There are hundreds of lists of things to do in the USA, or individual states like Nevada, but we’ve come up with one thing in every state plus D.C. in 21 different categories. Truly something for everyone, from historic places to foods you have to try, from the downright quirky to amazing museums, and from weird places to stay to fun things to do. Our primary criteria were we have or want to see them, and they are things you can physically visit or try.
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Historic Place: Sedan Crater
Sedan Crater is the result of the nuclear test of the same name within the Nevada test site. Over ten million tonnes of earth were displaced by the 104 kiloton thermonuclear explosion on the 6th July 1962. The resulting crater measures 1280 by 320 ft (390 by 100m).
Famous Person: Vegas Vic
Whilst not technically a person, Vegas Vic is as synonymous with Las Vegas as gambling. Originally created for the Pioneer Club in 1947, the neon version, complete with a waving arm, was erected in 1951.
Natural Wonder: Fly Geyser
Map County Rd 34, Gerlach, Nevada 89412
Whilst it is natural, it needed human interaction to get it started due to a 1964 drilling expedition for geothermal energy. The vibrant colours are due to thermophilic algae and water is released constantly, thrown as high as 16 ft (5m) in the air
Food & Drink: Hotel Buffets and Red Bull
We struggled to find a truly Nevada food and drink, so if you can point us in the right direction, please leave us a comment below. For now, we’ll settle on the infamous Las Vegas hotel buffets, followed by a Red Bull (or two) to keep you gambling long into the night.
Factory Tour: Ethel M Chocolates
Take a self-guided tour along the edge of the factory to see how premium chocolate is made, then enjoy a sample or two before deciding how much delicious chocolate you want to buy in the shop! Afterwards, take a short walk around the small cactus garden to burn off a few of the calories!
Man Made: Hoover Dam
Producing electricity since 1936 the ginormous Hoover Dam sits astride the border between Nevada and Arizona. This, of course, means that it sits in two different time-zones! Over 700 ft (200m) high and 1,200 ft (350m) long, the dam contains over 3.2m cu yd (2.4m m3) of material and holds back Lake Mead which spreads across 247 sq mi (630km2). All of which allows it to generate over 2GW of electricity.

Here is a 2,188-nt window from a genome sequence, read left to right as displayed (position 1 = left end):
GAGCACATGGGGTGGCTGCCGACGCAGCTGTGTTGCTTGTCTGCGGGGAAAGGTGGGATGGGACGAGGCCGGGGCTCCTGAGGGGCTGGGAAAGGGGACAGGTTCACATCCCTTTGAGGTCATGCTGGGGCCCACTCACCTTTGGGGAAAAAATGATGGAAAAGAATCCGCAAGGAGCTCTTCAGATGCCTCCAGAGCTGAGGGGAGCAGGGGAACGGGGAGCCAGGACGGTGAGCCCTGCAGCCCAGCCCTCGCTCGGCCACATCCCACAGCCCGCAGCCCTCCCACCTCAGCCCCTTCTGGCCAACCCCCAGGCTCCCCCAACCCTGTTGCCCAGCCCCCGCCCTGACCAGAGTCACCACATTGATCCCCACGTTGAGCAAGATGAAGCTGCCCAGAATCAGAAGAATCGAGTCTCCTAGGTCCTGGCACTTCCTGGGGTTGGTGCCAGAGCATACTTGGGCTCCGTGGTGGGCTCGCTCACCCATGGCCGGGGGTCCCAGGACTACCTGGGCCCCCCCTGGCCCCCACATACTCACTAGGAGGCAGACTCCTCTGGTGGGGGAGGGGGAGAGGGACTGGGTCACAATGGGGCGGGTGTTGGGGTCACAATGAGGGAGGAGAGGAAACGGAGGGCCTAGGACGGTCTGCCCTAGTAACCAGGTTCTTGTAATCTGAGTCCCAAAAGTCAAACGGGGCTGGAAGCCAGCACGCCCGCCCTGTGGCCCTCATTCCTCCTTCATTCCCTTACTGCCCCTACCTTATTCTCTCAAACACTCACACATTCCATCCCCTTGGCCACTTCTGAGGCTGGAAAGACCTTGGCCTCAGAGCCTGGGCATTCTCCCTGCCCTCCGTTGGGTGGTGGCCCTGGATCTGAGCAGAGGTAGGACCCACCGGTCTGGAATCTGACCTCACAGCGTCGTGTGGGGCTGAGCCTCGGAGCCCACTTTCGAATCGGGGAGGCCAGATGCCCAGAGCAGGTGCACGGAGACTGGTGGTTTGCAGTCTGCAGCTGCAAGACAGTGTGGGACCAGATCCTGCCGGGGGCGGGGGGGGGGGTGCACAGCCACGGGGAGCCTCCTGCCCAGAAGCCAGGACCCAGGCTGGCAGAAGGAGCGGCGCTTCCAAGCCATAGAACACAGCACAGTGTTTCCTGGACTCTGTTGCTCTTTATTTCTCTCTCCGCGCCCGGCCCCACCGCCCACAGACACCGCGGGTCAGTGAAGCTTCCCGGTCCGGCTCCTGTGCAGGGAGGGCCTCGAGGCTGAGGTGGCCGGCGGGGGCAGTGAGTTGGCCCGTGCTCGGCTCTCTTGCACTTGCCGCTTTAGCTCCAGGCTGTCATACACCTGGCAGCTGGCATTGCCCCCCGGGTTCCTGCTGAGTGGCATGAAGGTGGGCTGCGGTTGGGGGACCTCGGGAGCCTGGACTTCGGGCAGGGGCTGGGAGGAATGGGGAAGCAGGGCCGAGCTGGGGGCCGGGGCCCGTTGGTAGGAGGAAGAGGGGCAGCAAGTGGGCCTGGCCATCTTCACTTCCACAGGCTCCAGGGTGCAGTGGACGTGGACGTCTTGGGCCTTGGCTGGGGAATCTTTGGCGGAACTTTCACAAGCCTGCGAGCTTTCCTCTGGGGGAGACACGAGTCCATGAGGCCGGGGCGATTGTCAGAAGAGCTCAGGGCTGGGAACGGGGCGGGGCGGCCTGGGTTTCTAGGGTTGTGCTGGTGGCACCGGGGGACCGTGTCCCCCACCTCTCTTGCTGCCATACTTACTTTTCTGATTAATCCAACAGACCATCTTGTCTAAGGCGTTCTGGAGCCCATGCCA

Record Breaking: Las Vegas
Las Vegas has more hotel rooms than any other city on earth! And yet, at busy times of the year, they still sell out. Try booking over New Year’s Eve and prepare to pay through the nose for a room.
Quirky Record: Worlds Largest Gold Nugget
Known as the ‘Hand of Faith’, the largest gold nugget in the world is on display at the appropriately named Golden Nugget casino in Las Vegas. It weighs 960 oz (27.2kg), which would make it worth, just for its content, over $1million.
Activity: Take a punt on Red (or Black)
What else can you do as an activity than take a chance? Red? Black? A specific number? Either way, the chances are the house wins, all those amazing sites the casinos construct to attract you are all paid for from gamblers losses!
Atlas Obscura: Seven Magic Mountains
20 minutes south of the Las Vegas strip stands seven amazingly brightly coloured stacks of boulders. Generated as an art project, they now attract around a thousand people a day to come out to a nondescript piece of desert to check out this incredible artwork.